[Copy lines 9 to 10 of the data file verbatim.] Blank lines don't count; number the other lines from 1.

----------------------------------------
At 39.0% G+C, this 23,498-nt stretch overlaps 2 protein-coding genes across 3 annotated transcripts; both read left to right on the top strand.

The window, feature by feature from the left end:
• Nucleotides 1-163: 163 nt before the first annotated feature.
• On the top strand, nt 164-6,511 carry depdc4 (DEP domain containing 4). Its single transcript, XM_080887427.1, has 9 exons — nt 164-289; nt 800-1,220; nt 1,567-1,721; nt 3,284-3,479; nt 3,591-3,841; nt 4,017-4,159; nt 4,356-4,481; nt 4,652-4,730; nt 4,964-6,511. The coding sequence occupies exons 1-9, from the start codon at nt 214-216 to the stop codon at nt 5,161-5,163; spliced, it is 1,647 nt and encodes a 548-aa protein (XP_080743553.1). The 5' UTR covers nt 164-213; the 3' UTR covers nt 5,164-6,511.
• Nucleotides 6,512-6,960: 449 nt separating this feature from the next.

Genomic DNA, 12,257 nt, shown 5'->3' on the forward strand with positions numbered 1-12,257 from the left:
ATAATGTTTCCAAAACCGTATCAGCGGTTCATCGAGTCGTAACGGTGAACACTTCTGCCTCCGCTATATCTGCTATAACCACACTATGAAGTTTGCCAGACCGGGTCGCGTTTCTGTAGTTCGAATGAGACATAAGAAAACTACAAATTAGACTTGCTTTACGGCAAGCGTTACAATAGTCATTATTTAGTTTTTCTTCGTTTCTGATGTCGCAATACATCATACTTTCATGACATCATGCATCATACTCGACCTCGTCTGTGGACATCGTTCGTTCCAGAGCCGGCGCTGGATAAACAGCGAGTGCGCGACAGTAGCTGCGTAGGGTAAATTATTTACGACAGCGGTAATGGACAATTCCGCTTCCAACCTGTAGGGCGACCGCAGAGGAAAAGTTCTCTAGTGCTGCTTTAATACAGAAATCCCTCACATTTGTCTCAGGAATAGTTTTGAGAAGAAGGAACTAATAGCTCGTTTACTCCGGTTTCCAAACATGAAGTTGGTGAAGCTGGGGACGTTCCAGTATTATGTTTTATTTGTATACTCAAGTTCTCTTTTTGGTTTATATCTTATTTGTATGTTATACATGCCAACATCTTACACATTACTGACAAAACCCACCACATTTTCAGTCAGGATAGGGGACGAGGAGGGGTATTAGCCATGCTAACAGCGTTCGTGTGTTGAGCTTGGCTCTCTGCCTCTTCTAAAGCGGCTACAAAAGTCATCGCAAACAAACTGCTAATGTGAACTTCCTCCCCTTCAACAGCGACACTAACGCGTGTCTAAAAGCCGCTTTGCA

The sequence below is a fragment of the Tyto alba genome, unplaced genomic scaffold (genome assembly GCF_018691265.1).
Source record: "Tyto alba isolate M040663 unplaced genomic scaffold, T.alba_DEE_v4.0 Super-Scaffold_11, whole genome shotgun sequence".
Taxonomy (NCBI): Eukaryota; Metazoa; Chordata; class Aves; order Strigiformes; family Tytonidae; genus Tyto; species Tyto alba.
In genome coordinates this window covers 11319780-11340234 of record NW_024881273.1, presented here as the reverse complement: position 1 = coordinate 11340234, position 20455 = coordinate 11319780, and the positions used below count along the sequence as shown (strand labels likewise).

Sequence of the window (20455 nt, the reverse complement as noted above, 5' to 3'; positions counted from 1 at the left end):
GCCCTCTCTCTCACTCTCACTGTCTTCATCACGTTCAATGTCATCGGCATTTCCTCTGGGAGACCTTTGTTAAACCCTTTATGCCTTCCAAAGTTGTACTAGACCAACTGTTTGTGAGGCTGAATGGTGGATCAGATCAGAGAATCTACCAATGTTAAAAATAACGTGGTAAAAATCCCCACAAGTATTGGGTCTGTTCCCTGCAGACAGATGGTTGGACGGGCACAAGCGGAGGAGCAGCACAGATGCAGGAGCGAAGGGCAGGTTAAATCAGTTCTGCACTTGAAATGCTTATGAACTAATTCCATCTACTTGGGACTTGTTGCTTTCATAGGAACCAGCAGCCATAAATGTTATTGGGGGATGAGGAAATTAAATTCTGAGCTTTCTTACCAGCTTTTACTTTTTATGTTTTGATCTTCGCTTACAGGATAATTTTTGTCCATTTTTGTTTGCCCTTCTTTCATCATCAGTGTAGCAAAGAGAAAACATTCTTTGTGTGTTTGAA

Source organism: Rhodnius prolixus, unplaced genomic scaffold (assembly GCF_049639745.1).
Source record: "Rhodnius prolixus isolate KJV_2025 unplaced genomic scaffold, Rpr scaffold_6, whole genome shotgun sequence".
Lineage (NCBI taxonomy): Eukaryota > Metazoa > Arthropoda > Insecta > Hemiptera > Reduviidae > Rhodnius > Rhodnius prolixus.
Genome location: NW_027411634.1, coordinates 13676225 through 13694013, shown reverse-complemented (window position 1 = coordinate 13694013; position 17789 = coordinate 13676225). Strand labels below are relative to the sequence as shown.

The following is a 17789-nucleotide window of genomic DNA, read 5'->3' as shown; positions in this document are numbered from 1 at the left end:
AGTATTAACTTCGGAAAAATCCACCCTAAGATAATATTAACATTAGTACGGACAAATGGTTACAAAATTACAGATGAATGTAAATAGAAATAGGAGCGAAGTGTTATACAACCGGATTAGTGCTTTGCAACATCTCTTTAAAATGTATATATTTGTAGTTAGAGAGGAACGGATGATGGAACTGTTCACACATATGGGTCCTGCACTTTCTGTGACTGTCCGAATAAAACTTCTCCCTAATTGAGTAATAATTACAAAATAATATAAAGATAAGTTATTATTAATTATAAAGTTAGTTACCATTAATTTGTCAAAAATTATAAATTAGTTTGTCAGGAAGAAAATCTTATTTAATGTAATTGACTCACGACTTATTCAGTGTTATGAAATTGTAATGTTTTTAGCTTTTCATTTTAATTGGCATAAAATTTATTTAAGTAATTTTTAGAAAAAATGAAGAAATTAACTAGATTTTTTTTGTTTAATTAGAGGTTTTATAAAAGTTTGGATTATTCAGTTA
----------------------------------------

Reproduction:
Source record: "Tyto alba isolate M040663 unplaced genomic scaffold, T.alba_DEE_v4.0 Super-Scaffold_11, whole genome shotgun sequence".
Taxonomy (NCBI): Eukaryota; Metazoa; Chordata; class Aves; order Strigiformes; family Tytonidae; genus Tyto; species Tyto alba.